While Bob McDonnell and others in his administration are busy spending that non-existent “budget surplus,” at least one Republican, Del. Ben Cline (R-Rockbridge), sees through the phony numbers and is calling for Bob McDonnell to use the available funds to end what Cline called two accounting maneuvers used to “balance” the state budget – not paying $620 million due to the Virginia Retirement System and forcing merchants to pay their sales tax receipts early.
Cline opposes the planned uses for a fake $400 million “surplus,” mainly for a state employee bonus, a pittance for transportation, etc. Since the phantom money was found by accounting tricks, Cline, along with Del. Ward Armstrong (D-Henry), wants part of the money used to begin paying what the state owes the VRS for this biennium.
Last March, a study by the Pew Center on the States criticized the way the General Assembly and McDonnell used obligations to the state retirement fund to “balance” the budget. While we hear all the time how Virginia is the “best managed state,” the Pew Center study put Virginia’s retirement fund below fifteen other states, in the “needs improvement” category. Plus, the only reason Virginia ranked as well as it did in the study is the fact that more responsible plans run by counties and cities “helped save the state,” according to the VRS board of trustees.
That Pew Center study didn’t even include the worst of the 2008-2009 damage to state retirement funds. Virginia’s underfunded VRS system is not simply the product of the recession, but also caused by deliberate policy moves by the legislature.
A 2008 report by the Joint Legislative Audit and Review Commission stated that state contributions to VRS have been lower than the board certified rate in ten of the last eighteen years, making VRS a bi-partisan loan agency for the Commonwealth. During those same 18 years, localities paid the amount the VRS board certified as necessary.
It should be obvious to other people besides Ben Cline and Ward Armstrong that the obligations the state has accumulated in VRS have to be paid for.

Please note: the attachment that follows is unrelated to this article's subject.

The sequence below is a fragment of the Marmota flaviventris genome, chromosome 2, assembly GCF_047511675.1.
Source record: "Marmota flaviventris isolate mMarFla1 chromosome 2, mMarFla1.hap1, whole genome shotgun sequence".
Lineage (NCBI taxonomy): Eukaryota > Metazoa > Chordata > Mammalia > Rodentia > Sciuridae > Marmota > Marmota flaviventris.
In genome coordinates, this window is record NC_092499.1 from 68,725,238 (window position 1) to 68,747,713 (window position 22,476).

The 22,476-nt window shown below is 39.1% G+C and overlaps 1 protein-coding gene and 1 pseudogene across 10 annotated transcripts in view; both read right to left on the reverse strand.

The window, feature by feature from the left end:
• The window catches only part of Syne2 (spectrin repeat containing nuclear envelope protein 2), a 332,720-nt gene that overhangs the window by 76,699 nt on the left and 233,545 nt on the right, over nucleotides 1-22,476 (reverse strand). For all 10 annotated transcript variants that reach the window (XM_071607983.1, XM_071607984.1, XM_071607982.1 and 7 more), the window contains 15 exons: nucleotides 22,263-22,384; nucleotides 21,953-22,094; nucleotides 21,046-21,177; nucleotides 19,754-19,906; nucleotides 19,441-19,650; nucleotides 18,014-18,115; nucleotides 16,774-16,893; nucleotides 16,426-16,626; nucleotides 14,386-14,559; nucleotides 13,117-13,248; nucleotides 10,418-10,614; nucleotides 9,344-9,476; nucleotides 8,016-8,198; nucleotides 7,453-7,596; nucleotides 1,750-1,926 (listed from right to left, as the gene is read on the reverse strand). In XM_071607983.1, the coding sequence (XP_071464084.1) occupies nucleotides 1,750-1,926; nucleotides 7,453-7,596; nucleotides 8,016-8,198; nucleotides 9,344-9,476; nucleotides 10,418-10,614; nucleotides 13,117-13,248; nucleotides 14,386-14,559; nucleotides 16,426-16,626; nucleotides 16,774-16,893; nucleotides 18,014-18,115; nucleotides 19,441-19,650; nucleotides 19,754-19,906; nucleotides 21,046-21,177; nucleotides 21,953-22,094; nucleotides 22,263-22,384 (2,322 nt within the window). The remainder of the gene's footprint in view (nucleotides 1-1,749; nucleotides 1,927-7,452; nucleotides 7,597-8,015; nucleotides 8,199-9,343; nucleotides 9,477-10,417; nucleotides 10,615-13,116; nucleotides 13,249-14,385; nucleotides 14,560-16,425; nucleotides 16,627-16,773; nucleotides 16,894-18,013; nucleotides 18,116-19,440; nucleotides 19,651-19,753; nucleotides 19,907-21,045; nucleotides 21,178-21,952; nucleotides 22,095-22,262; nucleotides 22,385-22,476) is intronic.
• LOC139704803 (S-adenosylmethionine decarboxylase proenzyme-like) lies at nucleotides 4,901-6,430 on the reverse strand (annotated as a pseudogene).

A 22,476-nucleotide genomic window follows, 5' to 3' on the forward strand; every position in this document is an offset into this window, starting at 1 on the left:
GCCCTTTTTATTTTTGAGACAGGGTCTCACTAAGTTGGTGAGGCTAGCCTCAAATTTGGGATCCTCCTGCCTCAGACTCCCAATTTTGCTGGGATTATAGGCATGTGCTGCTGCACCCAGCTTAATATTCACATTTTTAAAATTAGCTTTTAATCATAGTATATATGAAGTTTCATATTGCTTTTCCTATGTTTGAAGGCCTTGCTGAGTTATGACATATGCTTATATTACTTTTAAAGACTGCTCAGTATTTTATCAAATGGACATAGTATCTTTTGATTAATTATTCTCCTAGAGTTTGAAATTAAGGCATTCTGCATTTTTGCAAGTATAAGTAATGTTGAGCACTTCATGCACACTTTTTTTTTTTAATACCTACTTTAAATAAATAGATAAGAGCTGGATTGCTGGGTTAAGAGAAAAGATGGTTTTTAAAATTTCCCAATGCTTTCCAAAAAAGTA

Before anyone draws some comparison to Social Security, please note that until those people hired after July 1, 2010, start paying into the system, no income has been going into the fund from workers, i.e., there was no “VRS tax” comparable to the federal Social Security tax. New money had to come from state and local government.
When the budget passed the General Assembly, it contained a promise to repay VRS $74 million over a decade. That covers this shortfall but raises a simple question: How about the next biennial budget? Will the VRS get $620 million + $74 million? I already know the answer. “No.” In its infinite wisdom (snark), the General Assembly will start paying back that debt in 2013, as luck would have it when Bob McDonnell’s term is ending.
Not only did the General Assembly and the governor use the VRS as a piggy bank, but they drastically changed the system for those entering it after July 1 of this year. While I don’t like the idea of two classes of state retirees, I agree that something had to be done to insure the solvency of the VRS fund far into the future, but it was pretty cowardly for the General Assembly to demand that future employees do their part at the very same time that they exempted themselves from any pain. Instead, they used the VRS as their money cow to avoid raising any revenue to balance their “balanced budget.”
For new hires, VRS will be a very different retirement plan than present employees and retirees have. VRS will require an employee payment into the fund equal to 5% of gross salary. A longer period will be used to determine final pension payment, resulting in a lower figure for most people. Full retirement will no longer be possible for those who are 50 and have 30 years of service, but instead will require 60 years old and 30 years of service. The cost of living adjustment also will be smaller.
Those changes hurt, but they are only half the solution of the VRS problem. The other half is still broken because it is a victim of “GOPer economics” – borrow and spend, at the same time you demonize raising revenue and trash government.